‘Thalaivii’, which is a biopic of Jayalalithaa, will hit the cinemas this Friday (September 10). Here is our review of the film:
Actor-turned-politician Jayalalithaa (Kangana Ranaut) has to challenge a lot of people and the system itself in her rise to superstardom in films and Chief Ministership in politics. The film traces her equations with actor-politician MG Ramachandran (Arvind Swami) and Veerappan (Samuthirakani), a trusted lieutenant of MGR. Her rise stumps her opponents. The story begins in 1960s and ends with Jaya becoming the CM for the first time in early 1990s.
The role required Kangana Ranaut not to mimic the personality she was portraying. And the ‘Queen’ actress gets it right. She is superb in most of the scenes, especially in the emotional ones. Arvind Swami, too, had made a conscious choice not to mimic MGR. He looks original and yet makes the viewer become nostalgic about the thespian.
Nasser’s M Karunanidhi is a rich performance, while Samuthirakani’s RM Veerappan (an architect of ADMK party) is neat. Bhagyashree as Jaya’s mother Sandhya, Madhu Bala as Janaki (MGR’s third wife) are outdone by Samuthirakani. Poorna as Sasikala is outdone by Thambi Ramaiah, who is Jaya’s well-wisher. Flora Jacob as Indira Gandhi is okayish.
GV Prakash Kumar composes four songs, but it is the interspersing of the scenes with the songs that is awesome. The BGM is uplifting in several segments. Vishal Vittal’s lens does a phenomenal job with some low-angle shots. Anthony’s editing is proper, with the run-time being 153 minutes.
Neeta Lulla and two others helm the costume department with finesse. The production design could have been so much better.
To the film’s credit, it doesn’t depict the central character’s fight against patriarchy in a dry manner. In his pre-release interview, actor Arvind Swami stated that the film shows the human aspect of political actors. The screenplay lives up to the description, by and large. However, it’s jarring that Karunanidhi is reduced to a caricature.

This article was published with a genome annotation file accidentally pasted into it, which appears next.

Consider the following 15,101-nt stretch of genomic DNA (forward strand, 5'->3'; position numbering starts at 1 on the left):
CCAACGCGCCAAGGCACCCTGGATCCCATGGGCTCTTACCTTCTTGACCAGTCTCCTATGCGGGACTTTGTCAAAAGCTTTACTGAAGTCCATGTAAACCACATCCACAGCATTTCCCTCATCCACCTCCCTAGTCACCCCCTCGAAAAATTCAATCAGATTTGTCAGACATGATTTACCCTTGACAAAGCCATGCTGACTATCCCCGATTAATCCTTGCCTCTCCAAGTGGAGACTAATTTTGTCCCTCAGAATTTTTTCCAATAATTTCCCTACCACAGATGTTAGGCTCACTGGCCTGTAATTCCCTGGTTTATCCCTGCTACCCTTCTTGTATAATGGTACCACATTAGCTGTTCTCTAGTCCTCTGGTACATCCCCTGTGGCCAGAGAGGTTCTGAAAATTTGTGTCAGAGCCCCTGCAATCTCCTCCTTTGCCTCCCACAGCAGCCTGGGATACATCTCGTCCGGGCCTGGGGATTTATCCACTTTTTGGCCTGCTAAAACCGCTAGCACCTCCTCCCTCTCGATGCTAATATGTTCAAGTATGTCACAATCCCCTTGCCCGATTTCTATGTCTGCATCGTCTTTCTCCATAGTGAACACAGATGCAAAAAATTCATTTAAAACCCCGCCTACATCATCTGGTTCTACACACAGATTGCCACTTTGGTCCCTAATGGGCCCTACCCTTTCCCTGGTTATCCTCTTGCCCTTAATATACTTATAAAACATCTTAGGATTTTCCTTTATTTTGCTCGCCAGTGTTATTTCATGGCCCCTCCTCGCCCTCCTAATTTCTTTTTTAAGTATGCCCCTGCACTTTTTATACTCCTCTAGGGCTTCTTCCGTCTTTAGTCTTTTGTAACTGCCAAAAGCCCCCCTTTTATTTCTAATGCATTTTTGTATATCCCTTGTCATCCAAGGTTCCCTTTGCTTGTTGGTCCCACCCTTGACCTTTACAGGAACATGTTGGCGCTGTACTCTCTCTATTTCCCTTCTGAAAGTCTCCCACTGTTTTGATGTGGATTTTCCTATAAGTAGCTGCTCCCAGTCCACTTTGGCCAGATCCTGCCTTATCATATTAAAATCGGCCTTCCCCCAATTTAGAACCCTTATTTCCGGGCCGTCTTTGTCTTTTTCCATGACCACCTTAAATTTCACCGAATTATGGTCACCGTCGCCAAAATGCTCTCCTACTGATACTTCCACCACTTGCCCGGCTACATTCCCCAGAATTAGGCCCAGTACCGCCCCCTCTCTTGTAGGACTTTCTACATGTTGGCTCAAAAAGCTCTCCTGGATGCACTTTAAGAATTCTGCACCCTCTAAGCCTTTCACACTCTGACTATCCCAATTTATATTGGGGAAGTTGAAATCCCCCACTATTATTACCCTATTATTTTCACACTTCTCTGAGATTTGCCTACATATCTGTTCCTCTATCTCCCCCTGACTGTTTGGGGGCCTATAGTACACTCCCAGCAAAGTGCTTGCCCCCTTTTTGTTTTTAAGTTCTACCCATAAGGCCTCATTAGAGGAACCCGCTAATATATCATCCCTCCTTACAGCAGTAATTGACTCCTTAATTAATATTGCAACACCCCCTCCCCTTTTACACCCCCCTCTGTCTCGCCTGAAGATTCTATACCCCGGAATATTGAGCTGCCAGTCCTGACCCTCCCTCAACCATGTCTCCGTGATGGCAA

The scenes talk about the shady world of politics without making us feel like we are watching an outmoded drama. The element of power struggle was expected to be a key highlight, and writer KV Vijayendra Prasad ensures that it reaches our expectations.
The love story that ‘Thalaivii’ boasts of is impressively told even when it comes to sad situations.
An acute achievement of the film is that it makes us feel that we are watching OUR story, not our neighbour’s story. This is despite the fact that the name of the State, Tamil Nadu, is referred to a lot of times. Even Tamil songs from the MGR-Jaya days are played without dubbing them. Which is good.
To put the story in short, the first half is about how Jaya becomes MGR’s favourite co-star and also a platonic partner. She shows concern when her favourite person in life takes to active politics in a big way. Some of the dialogues are old-fashioned, though.
The second half is mostly about how Jaya makes an impact in the power corridors in the 1980s. She threatens the male chauvinists with her impeccable aura and charisma.
Does the film have flaws? Some of the narration feels too pro-Jaya. Even films like ‘NTR: Mahanayakudu’ were one-sided. But this one ducks even MGR to make Jaya look like a supernatural wielder of magic.
‘Thalaivii’ is worth a watch for sure. If you are tired of superficial dramas, this one is for you. It mixes both drama and reality with intelligence.